Once I was treated with antibiotics, my sleep came back. It took a while. Oh, there was something else happening, too. A friend heard me snoring and gasping one night. She said I should get tested for sleep apnea. I don't fit the typical profile for apnea (overweight) but she said her dad had it and she knows what it sounds like. So I went to Stanford University's sleep center and lo and behold - apnea. I ended up with an Rx for a CPAP machine which I hated wearing at night so eventually, I got an 'oral appliance' which is a specialized kind of retainer or bite plate that repositions my jaw so that my tongue doesn't fall back into my air passage-way and block it.

I have a dual diagnosis of Chronic Lyme Disease and Parkinson's Disease. The two seem to be interconnected. I know of people who have had chronic, untreated Lyme morph into another neurodegenerative disease such as MS, ALS or Alzheimer's or some auto-immune disorder. After about 15 years of my own research, facilitating two Lyme support groups in the SF Bay Area and working with about 10 doctors and many specialists, I think it's likely that there is a connection between chronic inflammation / infection and PD. After all, PD is 'ideopathic', which means they don't know what causes it. And, if left untreated Lyme disease can get into the nervous system and start causing it irreparable harm. Late stage, neurologic Lyme often has the hallmark signs of PD: tremor, anxiety, neuropathic pain, speech issues, 'brain fog', etc. I have a blog which is mostly about neurodegenerative diseases and Lyme disease if you are interested in some more reading:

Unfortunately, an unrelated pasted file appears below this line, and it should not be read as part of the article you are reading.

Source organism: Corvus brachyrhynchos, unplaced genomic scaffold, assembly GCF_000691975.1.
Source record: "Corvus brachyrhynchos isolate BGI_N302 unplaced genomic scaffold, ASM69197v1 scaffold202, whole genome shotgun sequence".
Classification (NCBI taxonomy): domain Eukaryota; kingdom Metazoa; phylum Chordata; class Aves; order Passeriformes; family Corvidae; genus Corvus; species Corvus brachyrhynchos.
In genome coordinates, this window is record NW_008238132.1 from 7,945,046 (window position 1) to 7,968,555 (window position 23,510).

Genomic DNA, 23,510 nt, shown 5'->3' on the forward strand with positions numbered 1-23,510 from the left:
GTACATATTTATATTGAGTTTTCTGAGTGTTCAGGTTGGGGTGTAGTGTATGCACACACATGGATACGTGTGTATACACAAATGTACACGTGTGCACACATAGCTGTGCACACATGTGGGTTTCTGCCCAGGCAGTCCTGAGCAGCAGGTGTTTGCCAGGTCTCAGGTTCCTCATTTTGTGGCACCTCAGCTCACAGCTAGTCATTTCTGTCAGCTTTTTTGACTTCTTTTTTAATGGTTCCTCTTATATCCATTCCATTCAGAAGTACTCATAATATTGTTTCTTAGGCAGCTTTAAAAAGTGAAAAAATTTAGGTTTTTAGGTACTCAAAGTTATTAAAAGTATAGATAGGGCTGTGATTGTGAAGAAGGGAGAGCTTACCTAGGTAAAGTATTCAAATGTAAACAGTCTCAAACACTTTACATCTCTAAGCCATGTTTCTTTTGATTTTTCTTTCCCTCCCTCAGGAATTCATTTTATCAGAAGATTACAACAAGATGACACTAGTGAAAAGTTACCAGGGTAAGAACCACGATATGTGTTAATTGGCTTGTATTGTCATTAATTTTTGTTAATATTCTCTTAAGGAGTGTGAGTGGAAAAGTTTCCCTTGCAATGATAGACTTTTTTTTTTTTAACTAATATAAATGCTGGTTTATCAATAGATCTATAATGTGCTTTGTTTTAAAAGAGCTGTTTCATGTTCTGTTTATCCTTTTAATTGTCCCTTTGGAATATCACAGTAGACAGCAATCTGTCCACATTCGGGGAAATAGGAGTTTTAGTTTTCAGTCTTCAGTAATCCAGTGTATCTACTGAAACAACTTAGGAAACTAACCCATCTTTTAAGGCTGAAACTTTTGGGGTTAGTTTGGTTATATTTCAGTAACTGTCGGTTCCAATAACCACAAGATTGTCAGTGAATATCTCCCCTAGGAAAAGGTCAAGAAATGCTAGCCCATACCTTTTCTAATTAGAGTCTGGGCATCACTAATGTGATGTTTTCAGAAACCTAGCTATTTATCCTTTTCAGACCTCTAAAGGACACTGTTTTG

Ruffinglgo in reply to bcowart

The appliance for stabilizing your jaw. Tanner appliance?


I have exactly the same sleep problems.

I take all the prescription drugs .like you no good.

I don't want to encourage anyone but the only thing that does me good is a bottle of wine or a few beers.

I sleep all night. End of chat!!!

What am I gonna do affect my health?

As if .


Hi. Sometimes quetiapine can be very helpful. He can give it a try.

Hi, my wife has same problem and very bad leg cramps. Can not adjust pillow or turn in bed by her self. We are up many nights all night long. I give her magnesium and calcium seems to help. Docs have given various sleep pills with no help. We take enough drugs and do not want more. It has been viscous circle. Has low blood pressure from sparky drugs, carbo Levo and pramipexol. Takes thyroid med, depression med, 2 low bp meds and hit d 3. I know what you go through, hope gets better.

If it helps, I have not been able to sleep for an average of three to four hours a night since 1974, without taking sleeping pills. Whatever sleeping pills I took ceased to work after a few weeks.

What I have done is, in order to avoid the stress of tossing and turning, I get up and either read a dull book or work on my computer. When I get tired I go back to bed and sleep for a little longer.

Try it!